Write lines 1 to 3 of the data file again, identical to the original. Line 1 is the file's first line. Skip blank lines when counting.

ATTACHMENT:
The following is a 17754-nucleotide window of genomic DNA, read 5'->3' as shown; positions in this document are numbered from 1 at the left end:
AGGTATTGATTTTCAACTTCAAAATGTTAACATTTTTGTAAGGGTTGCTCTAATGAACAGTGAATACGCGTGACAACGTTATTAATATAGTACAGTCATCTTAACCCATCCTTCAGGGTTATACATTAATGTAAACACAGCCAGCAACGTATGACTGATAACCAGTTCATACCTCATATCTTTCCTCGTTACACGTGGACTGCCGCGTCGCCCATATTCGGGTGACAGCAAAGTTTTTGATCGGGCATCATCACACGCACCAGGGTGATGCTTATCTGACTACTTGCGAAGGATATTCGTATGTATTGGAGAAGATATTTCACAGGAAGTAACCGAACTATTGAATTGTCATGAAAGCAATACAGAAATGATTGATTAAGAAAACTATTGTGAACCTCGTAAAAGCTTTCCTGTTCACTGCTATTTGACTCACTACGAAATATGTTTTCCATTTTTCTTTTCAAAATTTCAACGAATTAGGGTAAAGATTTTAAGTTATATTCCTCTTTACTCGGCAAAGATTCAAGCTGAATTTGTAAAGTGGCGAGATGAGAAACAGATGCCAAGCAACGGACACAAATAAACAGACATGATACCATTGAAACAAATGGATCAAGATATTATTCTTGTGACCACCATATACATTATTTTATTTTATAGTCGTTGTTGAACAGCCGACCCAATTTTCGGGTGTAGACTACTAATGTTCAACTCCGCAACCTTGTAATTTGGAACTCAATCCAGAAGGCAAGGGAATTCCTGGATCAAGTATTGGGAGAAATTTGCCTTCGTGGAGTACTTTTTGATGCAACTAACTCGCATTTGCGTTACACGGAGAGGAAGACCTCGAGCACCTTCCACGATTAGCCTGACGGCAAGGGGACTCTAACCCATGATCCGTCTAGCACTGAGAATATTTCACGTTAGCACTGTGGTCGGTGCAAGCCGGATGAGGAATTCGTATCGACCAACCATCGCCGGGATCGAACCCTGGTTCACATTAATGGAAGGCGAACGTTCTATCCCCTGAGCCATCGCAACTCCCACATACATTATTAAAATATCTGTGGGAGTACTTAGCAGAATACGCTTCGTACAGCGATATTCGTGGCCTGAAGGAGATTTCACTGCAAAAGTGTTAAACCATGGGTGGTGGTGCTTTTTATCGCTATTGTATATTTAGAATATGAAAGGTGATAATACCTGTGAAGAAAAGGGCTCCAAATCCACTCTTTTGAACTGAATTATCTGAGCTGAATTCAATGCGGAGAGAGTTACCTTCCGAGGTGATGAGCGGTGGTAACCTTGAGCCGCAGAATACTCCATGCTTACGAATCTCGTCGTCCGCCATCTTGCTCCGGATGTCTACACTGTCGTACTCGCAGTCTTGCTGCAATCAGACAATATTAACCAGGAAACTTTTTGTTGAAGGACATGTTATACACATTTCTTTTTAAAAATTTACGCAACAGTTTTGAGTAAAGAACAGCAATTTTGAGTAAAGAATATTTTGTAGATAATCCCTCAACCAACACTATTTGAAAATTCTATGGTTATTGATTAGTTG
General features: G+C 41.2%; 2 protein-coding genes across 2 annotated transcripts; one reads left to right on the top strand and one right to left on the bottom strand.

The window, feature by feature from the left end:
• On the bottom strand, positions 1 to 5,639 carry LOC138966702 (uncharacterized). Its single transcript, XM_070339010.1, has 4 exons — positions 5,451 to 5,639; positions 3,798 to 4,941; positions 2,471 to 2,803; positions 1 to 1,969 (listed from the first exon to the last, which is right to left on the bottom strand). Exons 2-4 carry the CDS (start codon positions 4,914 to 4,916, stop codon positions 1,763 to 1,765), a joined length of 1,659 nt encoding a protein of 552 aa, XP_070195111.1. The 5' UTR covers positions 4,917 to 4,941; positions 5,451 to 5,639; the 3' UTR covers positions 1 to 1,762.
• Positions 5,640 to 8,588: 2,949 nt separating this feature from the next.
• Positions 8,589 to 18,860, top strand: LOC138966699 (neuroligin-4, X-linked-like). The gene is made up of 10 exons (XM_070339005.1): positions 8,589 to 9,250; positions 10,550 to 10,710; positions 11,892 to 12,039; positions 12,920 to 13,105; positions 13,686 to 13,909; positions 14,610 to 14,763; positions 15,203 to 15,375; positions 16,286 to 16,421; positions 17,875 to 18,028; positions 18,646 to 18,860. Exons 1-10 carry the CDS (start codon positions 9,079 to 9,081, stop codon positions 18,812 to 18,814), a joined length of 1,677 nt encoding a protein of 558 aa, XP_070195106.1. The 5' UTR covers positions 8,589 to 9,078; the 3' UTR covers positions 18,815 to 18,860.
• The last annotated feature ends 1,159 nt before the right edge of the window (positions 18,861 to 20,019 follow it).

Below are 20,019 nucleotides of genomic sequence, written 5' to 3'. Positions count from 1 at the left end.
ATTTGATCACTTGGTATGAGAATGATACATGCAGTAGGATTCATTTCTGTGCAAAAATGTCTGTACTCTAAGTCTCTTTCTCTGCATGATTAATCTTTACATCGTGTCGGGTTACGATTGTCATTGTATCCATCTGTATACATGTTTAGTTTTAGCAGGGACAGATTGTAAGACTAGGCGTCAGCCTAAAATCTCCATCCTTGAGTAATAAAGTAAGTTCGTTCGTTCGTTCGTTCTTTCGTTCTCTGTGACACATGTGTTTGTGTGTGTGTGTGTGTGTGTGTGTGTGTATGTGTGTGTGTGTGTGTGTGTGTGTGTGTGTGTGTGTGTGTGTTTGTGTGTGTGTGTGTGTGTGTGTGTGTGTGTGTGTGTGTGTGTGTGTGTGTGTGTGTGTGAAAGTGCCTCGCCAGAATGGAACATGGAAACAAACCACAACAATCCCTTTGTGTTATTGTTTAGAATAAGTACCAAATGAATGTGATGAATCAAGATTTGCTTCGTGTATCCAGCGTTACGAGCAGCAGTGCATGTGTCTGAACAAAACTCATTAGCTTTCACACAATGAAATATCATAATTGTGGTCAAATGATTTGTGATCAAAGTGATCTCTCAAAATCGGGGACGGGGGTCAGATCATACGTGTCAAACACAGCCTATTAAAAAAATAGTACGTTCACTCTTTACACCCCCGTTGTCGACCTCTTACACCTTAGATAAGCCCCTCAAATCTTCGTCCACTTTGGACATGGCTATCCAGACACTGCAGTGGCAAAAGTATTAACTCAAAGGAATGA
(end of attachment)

The following is a 17754-nucleotide window of genomic DNA, read 5'->3' as shown; positions in this document are numbered from 1 at the left end:
AGGTATTGATTTTCAACTTCAAAATGTTAACATTTTTGTAAGGGTTGCTCTAATGAACAGTGAATACGCGTGACAACGTTATTAATATAGTACAGTCATCTTAACCCATCCTTCAGGGTTATACATTAATGTAAACACAGCCAGCAACGTATGACTGATAACCAGTTCATACCTCATATCTTTCCTCGTTACACGTGGACTGCCGCGTCGCCCATATTCGGGTGACAGCAAAGTTTTTGATCGGGCATCATCACACGCACCAGGGTGATGCTTATCTGACTACTTGCGAAGGATATTCGTATGTATTGGAGAAGATATTTCACAGGAAGTAACCGAACTATTGAATTGTCATGAAAGCAATACAGAAATGATTGATTAAGAAAACTATTGTGAACCTCGTAAAAGCTTTCCTGTTCACTGCTATTTGACTCACTACGAAATATGTTTTCCATTTTTCTTTTCAAAATTTCAACGAATTAGGGTAAAGATTTTAAGTTATATTCCTCTTTACTCGGCAAAGATTCAAGCTGAATTTGTAAAGTGGCGAGATGAGAAACAGATGCCAAGCAACGGACACAAATAAACAGACATGATACCATTGAAACAAATGGATCAAGATATTATTCTTGTGACCACCATATACATTATTTTATTTTATAGTCGTTGTTGAACAGCCGACCCAATTTTCGGGTGTAGACTACTAATGTTCAACTCCGCAACCTTGTAATTTGGAACTCAATCCAGAAGGCAAGGGAATTCCTGGATCAAGTATTGGGAGAAATTTGCCTTCGTGGAGTACTTTTTGATGCAACTAACTCGCATTTGCGTTACACGGAGAGGAAGACCTCGAGCACCTTCCACGATTAGCCTGACGGCAAGGGGACTCTAACCCATGATCCGTCTAGCACTGAGAATATTTCACGTTAGCACTGTGGTCGGTGCAAGCCGGATGAGGAATTCGTATCGACCAACCATCGCCGGGATCGAACCCTGGTTCACATTAATGGAAGGCGAACGTTCTATCCCCTGAGCCATCGCAACTCCCACATACATTATTAAAATATCTGTGGGAGTACTTAGCAGAATACGCTTCGTACAGCGATATTCGTGGCCTGAAGGAGATTTCACTGCAAAAGTGTTAAACCATGGGTGGTGGTGCTTTTTATCGCTATTGTATATTTAGAATATGAAAGGTGATAATACCTGTGAAGAAAAGGGCTCCAAATCCACTCTTTTGAACTGAATTATCTGAGCTGAATTCAATGCGGAGAGAGTTACCTTCCGAGGTGATGAGCGGTGGTAACCTTGAGCCGCAGAATACTCCATGCTTACGAATCTCGTCGTCCGCCATCTTGCTCCGGATGTCTACACTGTCGTACTCGCAGTCTTGCTGCAATCAGACAATATTAACCAGGAAACTTTTTGTTGAAGGACATGTTATACACATTTCTTTTTAAAAATTTACGCAACAGTTTTGAGTAAAGAACAGCAATTTTGAGTAAAGAATATTTTGTAGATAATCCCTCAACCAACACTATTTGAAAATTCTATGGTTATTGATTAGTTG
General features: G+C 41.2%; 2 protein-coding genes across 2 annotated transcripts; one reads left to right on the top strand and one right to left on the bottom strand.